That was 18 years ago, and since then I have kept a daily record of my calorie intake, weight and exercise hours, so I can now calculate my average calorie use per hour, or per mile etc.

Bigfoot_Mike

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Re: Cheap meals
« Reply #50 on: 16:31:37, 25/07/20 »

Neither did I until I bought my heart rate monitor, it has a calorie indicator which piqued my interest.


That was 18 years ago, and since then I have kept a daily record of my calorie intake, weight and exercise hours, so I can now calculate my average calorie use per hour, or per mile etc.
Calorie indicators on these monitors have a typical accuracy of +/- 100%

Theo Frum

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Re: Cheap meals
« Reply #51 on: 17:15:21, 25/07/20 »
Calorie indicators on these monitors have a typical accuracy of +/- 100%


Reading my post again, perhaps you misunderstood it, my calorie record is of what I eat, not what the HRM says. With enough data it's possible to check the accuracy of the monitor, at least as an average. My FT4 reads about 20% high.
« Last Edit: 17:45:11, 25/07/20 by Theo Frum »

Booga

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Re: Cheap meals
« Reply #52 on: 10:15:43, 29/07/20 »
Yes the amount of rubbish is a major consideration. I only consider food that comes in foil packs and such, that are light and can be flattened so no burden to carry out. I'm always surprised when I see people carrying canned sardines / tunas! Especially in dry areas where there is no water to rinse the cans (and even if there was, you don't want to pollute scarce water sources). They will be walking for days in the heat with smelly fish-scented cans!
This is something I don't see mentioned in a lot of "camping/hiking tips for beginners" type guides. Carrying your rubbish out is always mentioned but people would be less tempted to litter and would have less to carry if they thought about buying things in sachets/decanting into bags when buying for a trip. I've seen far too many food cans abandoned in bothies and around camping spots where people have presumably got so tired carrying them in that they decide to leave the empties for others to carry out. >:(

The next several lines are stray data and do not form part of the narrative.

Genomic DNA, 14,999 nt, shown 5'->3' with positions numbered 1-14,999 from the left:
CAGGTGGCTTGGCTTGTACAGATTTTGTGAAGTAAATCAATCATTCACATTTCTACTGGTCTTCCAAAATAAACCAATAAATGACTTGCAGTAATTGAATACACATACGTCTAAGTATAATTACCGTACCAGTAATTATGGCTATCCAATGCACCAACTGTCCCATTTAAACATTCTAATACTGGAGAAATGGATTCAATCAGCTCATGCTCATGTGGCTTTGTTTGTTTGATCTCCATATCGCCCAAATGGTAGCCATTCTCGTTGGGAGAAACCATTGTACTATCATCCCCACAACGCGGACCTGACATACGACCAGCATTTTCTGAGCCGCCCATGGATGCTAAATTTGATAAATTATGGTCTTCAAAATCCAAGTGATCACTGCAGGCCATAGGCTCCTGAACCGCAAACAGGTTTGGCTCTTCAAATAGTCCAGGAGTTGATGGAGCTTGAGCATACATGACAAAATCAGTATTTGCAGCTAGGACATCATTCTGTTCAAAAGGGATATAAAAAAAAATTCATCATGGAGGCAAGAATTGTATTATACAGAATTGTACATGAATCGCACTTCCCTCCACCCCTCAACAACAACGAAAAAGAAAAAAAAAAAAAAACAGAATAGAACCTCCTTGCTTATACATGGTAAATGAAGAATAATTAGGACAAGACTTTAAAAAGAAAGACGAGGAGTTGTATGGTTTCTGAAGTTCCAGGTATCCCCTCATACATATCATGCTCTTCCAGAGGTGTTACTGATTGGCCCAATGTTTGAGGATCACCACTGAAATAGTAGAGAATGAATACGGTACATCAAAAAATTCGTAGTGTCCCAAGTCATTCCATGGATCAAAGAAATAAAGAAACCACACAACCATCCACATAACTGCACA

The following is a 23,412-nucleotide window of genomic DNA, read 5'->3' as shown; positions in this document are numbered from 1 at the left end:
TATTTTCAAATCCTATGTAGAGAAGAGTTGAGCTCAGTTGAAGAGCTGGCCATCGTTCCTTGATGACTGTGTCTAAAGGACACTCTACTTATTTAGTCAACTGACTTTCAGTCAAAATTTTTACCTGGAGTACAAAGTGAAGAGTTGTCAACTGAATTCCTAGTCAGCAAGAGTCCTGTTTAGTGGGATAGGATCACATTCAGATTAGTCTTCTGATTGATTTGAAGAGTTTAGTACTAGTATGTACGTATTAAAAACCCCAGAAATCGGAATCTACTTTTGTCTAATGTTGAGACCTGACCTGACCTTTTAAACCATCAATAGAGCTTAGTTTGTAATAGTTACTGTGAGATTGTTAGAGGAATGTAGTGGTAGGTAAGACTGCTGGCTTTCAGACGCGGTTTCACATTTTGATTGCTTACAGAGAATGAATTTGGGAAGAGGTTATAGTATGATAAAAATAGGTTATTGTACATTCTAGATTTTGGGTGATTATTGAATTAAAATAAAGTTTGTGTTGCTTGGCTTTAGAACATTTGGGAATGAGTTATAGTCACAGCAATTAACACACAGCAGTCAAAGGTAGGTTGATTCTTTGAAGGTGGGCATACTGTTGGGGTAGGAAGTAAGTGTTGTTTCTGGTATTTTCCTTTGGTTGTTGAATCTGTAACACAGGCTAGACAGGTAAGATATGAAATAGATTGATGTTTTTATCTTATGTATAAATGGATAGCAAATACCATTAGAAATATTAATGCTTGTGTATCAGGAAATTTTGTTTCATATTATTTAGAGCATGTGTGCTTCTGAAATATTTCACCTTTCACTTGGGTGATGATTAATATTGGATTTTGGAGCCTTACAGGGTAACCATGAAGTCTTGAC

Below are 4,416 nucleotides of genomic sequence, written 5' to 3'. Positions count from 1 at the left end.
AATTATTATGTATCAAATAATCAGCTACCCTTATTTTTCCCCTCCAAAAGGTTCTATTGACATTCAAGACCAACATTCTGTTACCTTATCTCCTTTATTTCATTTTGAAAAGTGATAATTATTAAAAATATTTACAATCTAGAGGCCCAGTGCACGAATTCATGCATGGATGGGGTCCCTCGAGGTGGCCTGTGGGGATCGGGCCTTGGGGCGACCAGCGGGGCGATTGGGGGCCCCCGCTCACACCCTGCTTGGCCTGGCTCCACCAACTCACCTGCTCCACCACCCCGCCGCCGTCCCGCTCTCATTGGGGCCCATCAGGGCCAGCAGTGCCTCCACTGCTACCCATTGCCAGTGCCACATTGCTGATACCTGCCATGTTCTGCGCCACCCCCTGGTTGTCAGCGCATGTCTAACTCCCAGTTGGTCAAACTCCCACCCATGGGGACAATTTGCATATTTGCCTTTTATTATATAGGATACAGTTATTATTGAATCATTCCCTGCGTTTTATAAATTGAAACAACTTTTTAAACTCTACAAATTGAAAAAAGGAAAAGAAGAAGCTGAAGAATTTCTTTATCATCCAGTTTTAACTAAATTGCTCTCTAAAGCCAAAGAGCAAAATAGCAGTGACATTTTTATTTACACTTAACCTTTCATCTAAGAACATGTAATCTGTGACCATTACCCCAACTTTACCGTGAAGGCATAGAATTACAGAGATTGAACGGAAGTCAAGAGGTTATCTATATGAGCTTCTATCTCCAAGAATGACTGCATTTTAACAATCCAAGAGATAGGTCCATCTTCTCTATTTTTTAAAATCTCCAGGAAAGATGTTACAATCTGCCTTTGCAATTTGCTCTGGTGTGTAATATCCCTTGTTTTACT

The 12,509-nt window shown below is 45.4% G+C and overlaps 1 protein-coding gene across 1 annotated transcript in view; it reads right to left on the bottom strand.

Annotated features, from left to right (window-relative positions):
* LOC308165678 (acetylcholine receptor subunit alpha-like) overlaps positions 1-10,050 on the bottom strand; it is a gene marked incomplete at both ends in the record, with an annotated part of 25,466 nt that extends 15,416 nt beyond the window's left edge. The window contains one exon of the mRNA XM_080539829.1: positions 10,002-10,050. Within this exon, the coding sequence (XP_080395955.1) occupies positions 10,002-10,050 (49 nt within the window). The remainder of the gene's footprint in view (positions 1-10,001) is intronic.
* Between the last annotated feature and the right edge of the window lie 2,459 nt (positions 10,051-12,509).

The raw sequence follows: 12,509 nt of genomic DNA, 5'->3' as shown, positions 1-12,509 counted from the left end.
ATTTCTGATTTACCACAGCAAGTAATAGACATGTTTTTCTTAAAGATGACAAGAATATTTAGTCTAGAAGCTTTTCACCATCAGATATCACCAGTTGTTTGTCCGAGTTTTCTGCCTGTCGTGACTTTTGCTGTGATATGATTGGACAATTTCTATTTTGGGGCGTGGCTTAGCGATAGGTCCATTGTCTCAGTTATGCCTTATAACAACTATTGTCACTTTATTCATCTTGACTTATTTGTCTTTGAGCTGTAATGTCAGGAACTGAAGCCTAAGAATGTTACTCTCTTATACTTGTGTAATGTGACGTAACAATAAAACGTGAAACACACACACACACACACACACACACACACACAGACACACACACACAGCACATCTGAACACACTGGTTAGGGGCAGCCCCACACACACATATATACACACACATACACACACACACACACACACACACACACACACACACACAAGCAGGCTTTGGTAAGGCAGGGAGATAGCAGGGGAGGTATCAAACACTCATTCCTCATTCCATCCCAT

richardh1905

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Re: Cheap meals
« Reply #53 on: 11:23:03, 29/07/20 »
Well my cheap meal on Monday night was a 100g packet of savoury biscuits, about 150g of Suma mushroom pate in a tube, and 100g of Austrian smoked cheese - around 1000kcal in total, and no cooking involved. And I enjoyed it.  :smiley6600:
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Waldini

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Re: Cheap meals
« Reply #54 on: 10:55:44, 05/08/20 »
I'm going for a little walk soon and will be camping 4 nights along the way. I don't want to take any cooking gear - I can do without coffee for a few days. Looking for vegan recommendations for no-cook food to take with me. Thanks!

richardh1905

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Re: Cheap meals
« Reply #55 on: 12:01:41, 05/08/20 »
Oatcakes are my staple for short cookerless trips -  high energy 'belly timber' just right for conveying large quantities of delicacies such as vegetarian pate*, jam or peanut butter to the mouth. Other savoury biscuits are available, of course. Also fruit and nut mix and nut protein bars for keeping you going during the day, and 'Stoats' porridge bars for breakfast.


Sorted  :)


* Granovita, Tartex, Suma